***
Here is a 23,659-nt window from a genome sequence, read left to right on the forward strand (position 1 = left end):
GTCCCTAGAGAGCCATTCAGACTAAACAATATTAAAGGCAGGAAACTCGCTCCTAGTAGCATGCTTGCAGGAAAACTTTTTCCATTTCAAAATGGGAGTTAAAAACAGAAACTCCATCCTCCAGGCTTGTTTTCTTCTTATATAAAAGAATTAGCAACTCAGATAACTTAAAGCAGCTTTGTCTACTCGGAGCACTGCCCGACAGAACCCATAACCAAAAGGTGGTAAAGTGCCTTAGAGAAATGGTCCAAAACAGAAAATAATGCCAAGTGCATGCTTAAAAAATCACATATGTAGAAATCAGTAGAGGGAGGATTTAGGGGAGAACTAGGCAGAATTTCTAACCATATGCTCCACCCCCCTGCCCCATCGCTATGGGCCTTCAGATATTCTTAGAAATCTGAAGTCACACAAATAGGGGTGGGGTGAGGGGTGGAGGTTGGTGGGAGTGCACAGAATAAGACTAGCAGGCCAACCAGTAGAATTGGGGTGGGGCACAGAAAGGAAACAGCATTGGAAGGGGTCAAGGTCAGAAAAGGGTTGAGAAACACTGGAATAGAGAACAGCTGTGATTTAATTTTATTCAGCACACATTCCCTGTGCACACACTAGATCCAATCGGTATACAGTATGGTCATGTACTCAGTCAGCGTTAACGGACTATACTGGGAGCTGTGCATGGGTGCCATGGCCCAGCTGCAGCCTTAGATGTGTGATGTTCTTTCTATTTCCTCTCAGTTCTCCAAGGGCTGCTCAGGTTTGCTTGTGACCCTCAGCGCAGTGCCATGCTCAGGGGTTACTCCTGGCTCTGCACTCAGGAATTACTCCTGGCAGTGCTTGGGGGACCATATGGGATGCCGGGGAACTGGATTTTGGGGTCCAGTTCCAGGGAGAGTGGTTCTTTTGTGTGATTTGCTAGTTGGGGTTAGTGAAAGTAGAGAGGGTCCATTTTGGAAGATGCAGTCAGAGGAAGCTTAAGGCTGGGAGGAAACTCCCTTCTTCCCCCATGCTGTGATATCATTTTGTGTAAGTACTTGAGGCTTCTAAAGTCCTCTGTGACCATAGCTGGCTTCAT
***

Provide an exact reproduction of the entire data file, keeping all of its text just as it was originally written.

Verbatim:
Here is a 23,659-nt window from a genome sequence, read left to right on the forward strand (position 1 = left end):
GTCCCTAGAGAGCCATTCAGACTAAACAATATTAAAGGCAGGAAACTCGCTCCTAGTAGCATGCTTGCAGGAAAACTTTTTCCATTTCAAAATGGGAGTTAAAAACAGAAACTCCATCCTCCAGGCTTGTTTTCTTCTTATATAAAAGAATTAGCAACTCAGATAACTTAAAGCAGCTTTGTCTACTCGGAGCACTGCCCGACAGAACCCATAACCAAAAGGTGGTAAAGTGCCTTAGAGAAATGGTCCAAAACAGAAAATAATGCCAAGTGCATGCTTAAAAAATCACATATGTAGAAATCAGTAGAGGGAGGATTTAGGGGAGAACTAGGCAGAATTTCTAACCATATGCTCCACCCCCCTGCCCCATCGCTATGGGCCTTCAGATATTCTTAGAAATCTGAAGTCACACAAATAGGGGTGGGGTGAGGGGTGGAGGTTGGTGGGAGTGCACAGAATAAGACTAGCAGGCCAACCAGTAGAATTGGGGTGGGGCACAGAAAGGAAACAGCATTGGAAGGGGTCAAGGTCAGAAAAGGGTTGAGAAACACTGGAATAGAGAACAGCTGTGATTTAATTTTATTCAGCACACATTCCCTGTGCACACACTAGATCCAATCGGTATACAGTATGGTCATGTACTCAGTCAGCGTTAACGGACTATACTGGGAGCTGTGCATGGGTGCCATGGCCCAGCTGCAGCCTTAGATGTGTGATGTTCTTTCTATTTCCTCTCAGTTCTCCAAGGGCTGCTCAGGTTTGCTTGTGACCCTCAGCGCAGTGCCATGCTCAGGGGTTACTCCTGGCTCTGCACTCAGGAATTACTCCTGGCAGTGCTTGGGGGACCATATGGGATGCCGGGGAACTGGATTTTGGGGTCCAGTTCCAGGGAGAGTGGTTCTTTTGTGTGATTTGCTAGTTGGGGTTAGTGAAAGTAGAGAGGGTCCATTTTGGAAGATGCAGTCAGAGGAAGCTTAAGGCTGGGAGGAAACTCCCTTCTTCCCCCATGCTGTGATATCATTTTGTGTAAGTACTTGAGGCTTCTAAAGTCCTCTGTGACCATAGCTGGCTTCAT